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Do Other People’s Opinions Bother You?

Do Other People’s Opinions Bother You?

Human life is like a pendulum. It is dangling and oscillating between positive and negative, good and bad, right and wrong, the true and the false, highs and lows, thick and thin, and a whole heap of other dualities. All that is subjective, however. It cannot affect you unless you let it. Let me narrate a little story to you:

There was a monk once. For years he practiced meditation, contemplation and forbearance, yet he could not gain enlightenment. He still felt troubled by the world around him, especially when people failed to see his saintliness or disagreed with him what he thought was the truth. He still felt bad when people mistreated him, and, good, when he was treated well. He wanted to rise above, remain indifferent to such worldly offerings but he could not.

One day he approached his guru and confessed his inner turmoil and restlessness. His master listened patiently and gave him a key and directions to a certain room.

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“Go and meditate there for three days unmoving. Leave the door open and maintain silence. The truth will dawn on you,” the master instructed.

He obeyed his guru and went to the place to meditate. Much to his dismay, it was in a market, next to a busy hallway, in the center of a crowded city. He was skeptical about meditating in a noisy place for inner quietude. Nevertheless, he proceeded. As soon as he unlocked the door, a nauseating stench greeted him. He soon realized that there was a toilet just above the room. For a moment he felt crossed with his guru. Then again, the guru must have a reason he thought.

The room was unclean, without any windows, and looked like an abandoned shop. There was seepage on the walls and the ground was somewhat wet. The waste pipe above was leaking. He assumed lotus position and sat down to meditate. Every so often, he could hear the sound of flushing toilet. He understood that he was meditating directly below a public toilet. His restlessness only built up more.

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A million worries engulfed him. He was concerned what if the pipe above him burst, what all people, who were passing by, talked about him, how would he know that seventy-two hours had passed, what if he fainted from the stench, what if he someone came and interrupted his meditation mid-way and so on.

On the third day, while he was engrossed in such thoughts, the plumbing above him burst and fecal matter fell on his head. Before he could determine his next step, two men walked by.

“Who is this man?” one asked in disgust seeing the monk smeared in excreta.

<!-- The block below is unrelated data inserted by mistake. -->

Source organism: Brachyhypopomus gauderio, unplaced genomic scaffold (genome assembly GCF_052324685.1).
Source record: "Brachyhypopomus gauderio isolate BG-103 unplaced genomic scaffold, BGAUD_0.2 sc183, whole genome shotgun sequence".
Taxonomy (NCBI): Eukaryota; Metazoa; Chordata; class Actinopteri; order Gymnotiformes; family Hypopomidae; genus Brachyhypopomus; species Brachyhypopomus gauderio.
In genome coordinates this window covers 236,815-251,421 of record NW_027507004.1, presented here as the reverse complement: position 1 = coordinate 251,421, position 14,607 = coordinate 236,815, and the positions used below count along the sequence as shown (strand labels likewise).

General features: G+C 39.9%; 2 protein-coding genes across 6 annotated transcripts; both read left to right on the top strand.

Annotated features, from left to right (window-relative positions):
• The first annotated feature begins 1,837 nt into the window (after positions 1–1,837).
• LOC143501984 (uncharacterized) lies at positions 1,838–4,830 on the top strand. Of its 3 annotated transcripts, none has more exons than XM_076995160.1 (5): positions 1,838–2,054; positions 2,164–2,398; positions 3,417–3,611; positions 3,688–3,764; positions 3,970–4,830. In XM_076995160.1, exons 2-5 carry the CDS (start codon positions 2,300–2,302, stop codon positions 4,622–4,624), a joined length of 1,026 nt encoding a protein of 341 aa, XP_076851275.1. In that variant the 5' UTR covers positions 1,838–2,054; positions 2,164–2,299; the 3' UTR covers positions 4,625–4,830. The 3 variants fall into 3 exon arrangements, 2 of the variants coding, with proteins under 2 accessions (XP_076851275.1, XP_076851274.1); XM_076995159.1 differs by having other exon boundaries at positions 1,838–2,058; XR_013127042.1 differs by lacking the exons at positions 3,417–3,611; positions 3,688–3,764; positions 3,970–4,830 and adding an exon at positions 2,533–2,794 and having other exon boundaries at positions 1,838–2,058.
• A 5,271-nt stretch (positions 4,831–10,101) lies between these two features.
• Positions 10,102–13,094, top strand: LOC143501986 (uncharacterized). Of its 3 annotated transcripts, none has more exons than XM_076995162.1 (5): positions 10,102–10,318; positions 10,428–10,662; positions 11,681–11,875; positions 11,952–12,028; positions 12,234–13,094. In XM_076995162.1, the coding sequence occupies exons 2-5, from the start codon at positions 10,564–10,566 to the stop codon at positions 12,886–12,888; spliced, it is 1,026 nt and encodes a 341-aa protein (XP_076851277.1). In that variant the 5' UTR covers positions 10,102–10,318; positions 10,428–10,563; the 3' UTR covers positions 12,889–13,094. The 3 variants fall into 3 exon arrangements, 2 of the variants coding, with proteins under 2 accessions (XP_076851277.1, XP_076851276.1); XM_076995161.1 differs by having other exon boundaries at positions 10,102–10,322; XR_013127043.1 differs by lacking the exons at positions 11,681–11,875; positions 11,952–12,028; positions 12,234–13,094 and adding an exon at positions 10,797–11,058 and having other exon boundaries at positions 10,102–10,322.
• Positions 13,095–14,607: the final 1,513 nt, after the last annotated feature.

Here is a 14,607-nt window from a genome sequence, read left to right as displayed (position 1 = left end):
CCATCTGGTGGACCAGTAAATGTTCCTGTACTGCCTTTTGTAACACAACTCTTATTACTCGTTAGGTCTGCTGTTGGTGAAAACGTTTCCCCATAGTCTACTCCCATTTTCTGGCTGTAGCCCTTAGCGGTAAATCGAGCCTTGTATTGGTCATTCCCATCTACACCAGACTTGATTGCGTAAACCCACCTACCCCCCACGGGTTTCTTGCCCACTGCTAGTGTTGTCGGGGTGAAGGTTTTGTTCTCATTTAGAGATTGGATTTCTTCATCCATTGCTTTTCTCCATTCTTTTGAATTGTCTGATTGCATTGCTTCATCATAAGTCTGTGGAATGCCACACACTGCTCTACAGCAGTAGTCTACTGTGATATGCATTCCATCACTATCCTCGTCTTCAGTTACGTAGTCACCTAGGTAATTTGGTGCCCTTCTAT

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“God knows! Some claim he is a holy man while many say he is full of crap.”

The monk was enlightened as soon as he heard that. He understood that the whole world can only have one of the two opinions about him and everyone is bound to have some opinion. In essence, none of the opinions actually matter unless you let them. They cannot affect you or bother you, unless you accept them. They cannot multiply unless you respond to them. Such opinions are not eternal unless you react towards them. They hold no intrinsic meaning unless you contemplate on them. They cannot change you unless you cultivate them.

Everyone who knows you is going to have an opinion about you. Many who have no clue about you are likely to have an even stronger opinion about you. Those who meet you form what they feel based on their experience. And many who have never met you, form theirs based on others’. Such is the nature of this material world. The biggest democracies, religions, sects, cults run on this principle. Every one has the right to have an opinion. And you have the right to accept, reject, or ignore it. It is your choice that affects your state of happiness.

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If you start listening to yourself, when your inner voice finds an audience in you, the outer ones matter less and less. When, how you are seen by others stops bothering you, a blanket of peace drapes, almost shields, you. And the one who is peaceful is happy indeed. Happiness is the outcome of your actions, physical or mental.

When others try to unload their negativity and opinions onto you, at that moment, you have a choice, an option to reject, to discard, to let go. If you can let go, you will remain peaceful; your state of bliss will remain unaltered. Know when, what, and where to keep versus let go. Such knowledge comes with practice, with awareness. It is about attitude and outlook.

Go on! be yourself, don’t let circumstances or people dictate the way you are supposed to feel about yourself.

(Photo credit: A Guy in a Suit via Shutterstock)

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How To Deal with Other People’s Negativity How to Overcome Distractions Do Other People’s Opinions Bother You? A Yogic Practice to Quiet the Mind 5 Principles of Attaining Success

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Last Updated on March 13, 2019

How to Get out of a Rut: 12 Useful Ways to Get Unstuck

How to Get out of a Rut: 12 Useful Ways to Get Unstuck

Have you gotten into a rut before? Or are you in a rut right now?